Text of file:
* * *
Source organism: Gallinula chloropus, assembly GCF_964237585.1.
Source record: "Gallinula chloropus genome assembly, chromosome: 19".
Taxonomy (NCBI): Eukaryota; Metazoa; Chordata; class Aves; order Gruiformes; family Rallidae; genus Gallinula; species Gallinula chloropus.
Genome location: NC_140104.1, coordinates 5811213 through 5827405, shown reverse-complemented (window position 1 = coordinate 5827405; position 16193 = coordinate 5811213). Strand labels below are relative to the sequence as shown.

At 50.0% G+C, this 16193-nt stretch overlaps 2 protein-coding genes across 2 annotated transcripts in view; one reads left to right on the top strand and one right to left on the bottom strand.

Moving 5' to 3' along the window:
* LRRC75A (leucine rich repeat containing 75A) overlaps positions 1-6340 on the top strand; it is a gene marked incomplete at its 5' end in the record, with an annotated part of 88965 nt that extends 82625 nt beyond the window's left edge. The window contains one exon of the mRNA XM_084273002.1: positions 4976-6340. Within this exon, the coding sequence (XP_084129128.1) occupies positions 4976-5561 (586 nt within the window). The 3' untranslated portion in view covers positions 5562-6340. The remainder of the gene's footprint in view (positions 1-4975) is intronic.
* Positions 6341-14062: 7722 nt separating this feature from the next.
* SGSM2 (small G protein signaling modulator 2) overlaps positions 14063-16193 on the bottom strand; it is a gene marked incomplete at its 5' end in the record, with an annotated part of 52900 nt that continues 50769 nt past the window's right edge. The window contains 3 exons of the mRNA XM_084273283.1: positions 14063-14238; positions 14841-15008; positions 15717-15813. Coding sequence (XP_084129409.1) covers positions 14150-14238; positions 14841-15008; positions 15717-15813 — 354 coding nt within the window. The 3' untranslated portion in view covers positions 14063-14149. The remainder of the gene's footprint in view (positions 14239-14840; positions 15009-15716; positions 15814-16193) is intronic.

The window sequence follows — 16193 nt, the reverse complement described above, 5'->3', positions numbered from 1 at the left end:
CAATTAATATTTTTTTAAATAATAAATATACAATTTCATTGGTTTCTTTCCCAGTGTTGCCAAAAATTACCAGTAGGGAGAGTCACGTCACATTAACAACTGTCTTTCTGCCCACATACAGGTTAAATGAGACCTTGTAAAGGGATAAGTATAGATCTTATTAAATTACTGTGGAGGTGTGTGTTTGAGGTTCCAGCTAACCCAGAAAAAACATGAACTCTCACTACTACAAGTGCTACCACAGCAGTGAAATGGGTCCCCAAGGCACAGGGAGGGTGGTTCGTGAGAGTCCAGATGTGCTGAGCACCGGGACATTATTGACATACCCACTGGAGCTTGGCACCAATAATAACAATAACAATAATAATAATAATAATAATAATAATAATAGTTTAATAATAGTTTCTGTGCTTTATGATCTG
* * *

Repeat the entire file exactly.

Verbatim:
Source organism: Gallinula chloropus, assembly GCF_964237585.1.
Source record: "Gallinula chloropus genome assembly, chromosome: 19".
Taxonomy (NCBI): Eukaryota; Metazoa; Chordata; class Aves; order Gruiformes; family Rallidae; genus Gallinula; species Gallinula chloropus.
Genome location: NC_140104.1, coordinates 5811213 through 5827405, shown reverse-complemented (window position 1 = coordinate 5827405; position 16193 = coordinate 5811213). Strand labels below are relative to the sequence as shown.

At 50.0% G+C, this 16193-nt stretch overlaps 2 protein-coding genes across 2 annotated transcripts in view; one reads left to right on the top strand and one right to left on the bottom strand.

Moving 5' to 3' along the window:
* LRRC75A (leucine rich repeat containing 75A) overlaps positions 1-6340 on the top strand; it is a gene marked incomplete at its 5' end in the record, with an annotated part of 88965 nt that extends 82625 nt beyond the window's left edge. The window contains one exon of the mRNA XM_084273002.1: positions 4976-6340. Within this exon, the coding sequence (XP_084129128.1) occupies positions 4976-5561 (586 nt within the window). The 3' untranslated portion in view covers positions 5562-6340. The remainder of the gene's footprint in view (positions 1-4975) is intronic.
* Positions 6341-14062: 7722 nt separating this feature from the next.
* SGSM2 (small G protein signaling modulator 2) overlaps positions 14063-16193 on the bottom strand; it is a gene marked incomplete at its 5' end in the record, with an annotated part of 52900 nt that continues 50769 nt past the window's right edge. The window contains 3 exons of the mRNA XM_084273283.1: positions 14063-14238; positions 14841-15008; positions 15717-15813. Coding sequence (XP_084129409.1) covers positions 14150-14238; positions 14841-15008; positions 15717-15813 — 354 coding nt within the window. The 3' untranslated portion in view covers positions 14063-14149. The remainder of the gene's footprint in view (positions 14239-14840; positions 15009-15716; positions 15814-16193) is intronic.

The window sequence follows — 16193 nt, the reverse complement described above, 5'->3', positions numbered from 1 at the left end:
CAATTAATATTTTTTTAAATAATAAATATACAATTTCATTGGTTTCTTTCCCAGTGTTGCCAAAAATTACCAGTAGGGAGAGTCACGTCACATTAACAACTGTCTTTCTGCCCACATACAGGTTAAATGAGACCTTGTAAAGGGATAAGTATAGATCTTATTAAATTACTGTGGAGGTGTGTGTTTGAGGTTCCAGCTAACCCAGAAAAAACATGAACTCTCACTACTACAAGTGCTACCACAGCAGTGAAATGGGTCCCCAAGGCACAGGGAGGGTGGTTCGTGAGAGTCCAGATGTGCTGAGCACCGGGACATTATTGACATACCCACTGGAGCTTGGCACCAATAATAACAATAACAATAATAATAATAATAATAATAATAATAATAGTTTAATAATAGTTTCTGTGCTTTATGATCTG